Palate: Vanilla and the candy coating that you find on candied nuts, without the nuts. Then a feeling like a cup of tea with loads of honey. Sweeter and softer this has an easygoing mouthfeel. Almost no burn whatsoever, with a strange sensation in the middle where it almost seems as if you have only water in your mouth. There is an overarching rye and cinnamon spice infusion seeping through all of the sweetness, but so integrated. Rather balanced for a rye.
Finish: The last drop of a soft caramel as it melts away on your tongue. Sandalwood and very soft oak. Dryness without any aggressiveness. Spicy sweet tones hang around for quite a while, their softness seeming at odds with this long staying power.
Overall: My first and lasting impression is that this is the Collingwood 21. Yet I am still unsure, since today I read an old post from Diving For Pearls where Florin gave Michael a similar challenge involving an out of character Balvenie 15. Could this be a similar situation? I almost hope so since I find this more unusual rye profile rather nice and hope that it is actually something more attainable. Though I have seen the Collingwood 21 still available for a reasonable price.
Rye #2: Collingwood 21yo, as you guessed (40% abv).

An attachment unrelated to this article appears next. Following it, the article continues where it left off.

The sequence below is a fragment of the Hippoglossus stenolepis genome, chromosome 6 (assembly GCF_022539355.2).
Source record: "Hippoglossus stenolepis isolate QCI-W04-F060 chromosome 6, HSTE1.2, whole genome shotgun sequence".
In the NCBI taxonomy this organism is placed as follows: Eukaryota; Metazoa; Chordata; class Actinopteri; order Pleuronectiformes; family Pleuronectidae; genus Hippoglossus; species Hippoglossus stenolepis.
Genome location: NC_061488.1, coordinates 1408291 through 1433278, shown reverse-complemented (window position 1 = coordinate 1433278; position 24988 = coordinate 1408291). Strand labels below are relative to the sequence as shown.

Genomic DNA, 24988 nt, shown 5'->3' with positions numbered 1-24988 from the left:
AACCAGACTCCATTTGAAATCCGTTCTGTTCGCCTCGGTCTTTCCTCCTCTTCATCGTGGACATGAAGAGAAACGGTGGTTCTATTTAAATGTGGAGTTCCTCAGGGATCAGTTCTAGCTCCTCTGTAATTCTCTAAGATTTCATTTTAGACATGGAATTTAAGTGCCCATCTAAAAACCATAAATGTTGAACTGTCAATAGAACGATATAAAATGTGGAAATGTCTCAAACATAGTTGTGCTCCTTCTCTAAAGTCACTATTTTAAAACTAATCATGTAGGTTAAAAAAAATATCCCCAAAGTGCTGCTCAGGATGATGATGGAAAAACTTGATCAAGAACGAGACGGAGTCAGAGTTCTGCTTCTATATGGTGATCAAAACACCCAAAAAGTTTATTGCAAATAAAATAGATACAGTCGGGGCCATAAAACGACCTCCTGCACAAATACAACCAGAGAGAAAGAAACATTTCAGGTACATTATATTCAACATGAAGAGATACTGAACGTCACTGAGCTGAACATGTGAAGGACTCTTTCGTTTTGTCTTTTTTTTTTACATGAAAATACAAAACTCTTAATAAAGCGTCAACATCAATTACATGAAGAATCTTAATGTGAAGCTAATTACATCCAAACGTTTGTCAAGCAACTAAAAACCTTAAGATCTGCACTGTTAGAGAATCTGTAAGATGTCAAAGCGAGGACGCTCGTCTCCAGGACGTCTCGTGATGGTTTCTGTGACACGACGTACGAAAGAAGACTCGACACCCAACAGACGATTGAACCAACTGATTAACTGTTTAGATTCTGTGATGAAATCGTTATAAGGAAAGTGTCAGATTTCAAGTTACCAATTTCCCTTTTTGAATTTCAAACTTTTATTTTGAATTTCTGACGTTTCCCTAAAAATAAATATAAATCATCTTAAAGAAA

Rye #1: George Dickel Rye – just as you guessed! – with some Collingwood 21yo blended in, about 4:1 ratio (44% abv overall). So indeed young MGPI rye, filtered through maple charcoal before aging.
My notes: I liked the Collingwood but found it too oaky – you note the oak, the sandalwood, the bananas (were they overripe?), the damp forest floor. This may be just me, I’m not big on old bourbons and ryes, I’ll take a 7yo Thomas Handy over a 18yo Sazerac rye every time. That watery, hollow middle seems to be present in a lot of Canadian whiskies, in this case possibly due to the low abv. Otherwise, a very interesting spicy profile, different than those in the Indiana, Kentucky or Alberta ryes – but of the three, closer to the KY: more cinnamon and cloves than mint and pickle juice.
In contrast, the Dickel Rye was too bland for me: easy-drinking, even more so than the usual MGPI, likely due to the charcoal filtering, and a good rye overall, but young and brash and a little *too* smooth (blame it again on that maple charcoal). The addition of Collingwood added some missing depth and another layer of spices – as you found out. More than once I did a double-take, surprised how good this Dickel Rye was that I was drinking casually, only to remember that I had tampered with it!
You did very well, congratulations!
I’m glad you enjoyed the challenge, and I’ll have to make it harder next time.
I am pleasantly surprised with the results. This section of the blog post was supposed to be filled with me making fun of myself for being so wrong. Ooops. I am glad that I saved a small amount of each sample and can now go back and taste them while knowing what they are. Of course, there was some trickery involved since the George Dickel was augmented with some of the Collingwood 21. I guess that is why I kept liking it more and more each time. I really had a great time doing this challenge and look forward to another, though I am rather sure the next one will be more challenging. Thanks again Florin for trading with me and for creating such an interesting challenge.